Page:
Can a supplier benefit from investing in transaction-specific investments? A multilevel model of the value co-creation ecosystem perspective

Ming Chang Huang, Min Ping Kang, Jui Kun Chiang

Research output: Contribution to journalArticlepeer-review

Abstract

Purpose: This paper aims to build and empirically test a multilevel framework integrating transaction cost economics and a resource-based view into a value co-creation ecosystem perspective to explain the chain- and firm-level effects of transaction-specific investments (TSIs) on supplier performance. Design/methodology/approach: This paper investigates cross-level network effects using survey data from the List of Taiwanese Central Satellite Production Systems. A total of 34 buyers (hub firms) and 106 suppliers (satellite firms) from 34 supply chains responded to the survey. Findings: Findings confirm that individual firms’ TSIs can foster co-specificity at the supply chain level, thereby improving supply chain integration (SCI). SCI can have a positive cross-level moderating effect on the TSI–performance relationship. Research limitations/implications: These two key concepts, value co-creation and co-specificity, extend the theoretical application of transaction cost theory and the resource-based view to cross-level study by contributing to the research on the TSI–performance relationship. Practical implications: This study’s framework is a counter to the buyer–supplier–supplier relationships in which each actor who may have different goals can create value jointly and share benefits from their TSIs. Social implications: Owing to high co-specificity, being embedded in a well-integrated supply chain can be a threat when the environment is turbulent; for losing strategic flexibility, co-specificity and embeddedness may result in a collective adaptation concern. High degrees of SCI may slow the reaction to environmental turbulence for both buyers and suppliers. Originality/value: Individual firms’ TSIs can foster co-specificity at the supply chain level, subsequently enhancing SCI. An integrated supply chain can be a collective asset that facilitates value co-creation. Individual firms can benefit from the sharing of collective value. SCI can also increase switching costs, thus reducing the likelihood of individual firm engaging in opportunistic behavior and cost safeguarding.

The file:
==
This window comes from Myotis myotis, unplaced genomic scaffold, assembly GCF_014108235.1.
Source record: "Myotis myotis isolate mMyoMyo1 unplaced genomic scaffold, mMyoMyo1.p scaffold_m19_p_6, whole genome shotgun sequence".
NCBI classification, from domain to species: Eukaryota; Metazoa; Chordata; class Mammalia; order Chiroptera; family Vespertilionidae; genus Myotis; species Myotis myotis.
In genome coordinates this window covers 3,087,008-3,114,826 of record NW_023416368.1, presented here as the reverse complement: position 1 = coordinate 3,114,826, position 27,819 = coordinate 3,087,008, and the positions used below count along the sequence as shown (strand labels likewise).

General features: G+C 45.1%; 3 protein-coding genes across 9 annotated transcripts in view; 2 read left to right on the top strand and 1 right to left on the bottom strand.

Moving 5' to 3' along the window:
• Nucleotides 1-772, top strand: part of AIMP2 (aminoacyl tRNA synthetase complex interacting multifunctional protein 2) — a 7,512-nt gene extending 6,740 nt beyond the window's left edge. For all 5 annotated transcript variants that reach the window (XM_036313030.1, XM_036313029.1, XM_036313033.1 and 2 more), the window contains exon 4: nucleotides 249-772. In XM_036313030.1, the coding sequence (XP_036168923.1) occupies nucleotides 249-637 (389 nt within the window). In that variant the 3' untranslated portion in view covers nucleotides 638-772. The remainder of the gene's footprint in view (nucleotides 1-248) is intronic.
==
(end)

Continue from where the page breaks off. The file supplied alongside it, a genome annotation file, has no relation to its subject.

Original languageEnglish
Pages (from-to)773-787
Number of pages15
JournalSupply Chain Management
Volume25
Issue number6
DOIs
Publication statusPublished - 2020 Jun 13

Keywords

  • Co-creation
  • Suppliers
  • Transaction cost theory
  • Value chain

ASJC Scopus subject areas

  • Business, Management and Accounting(all)

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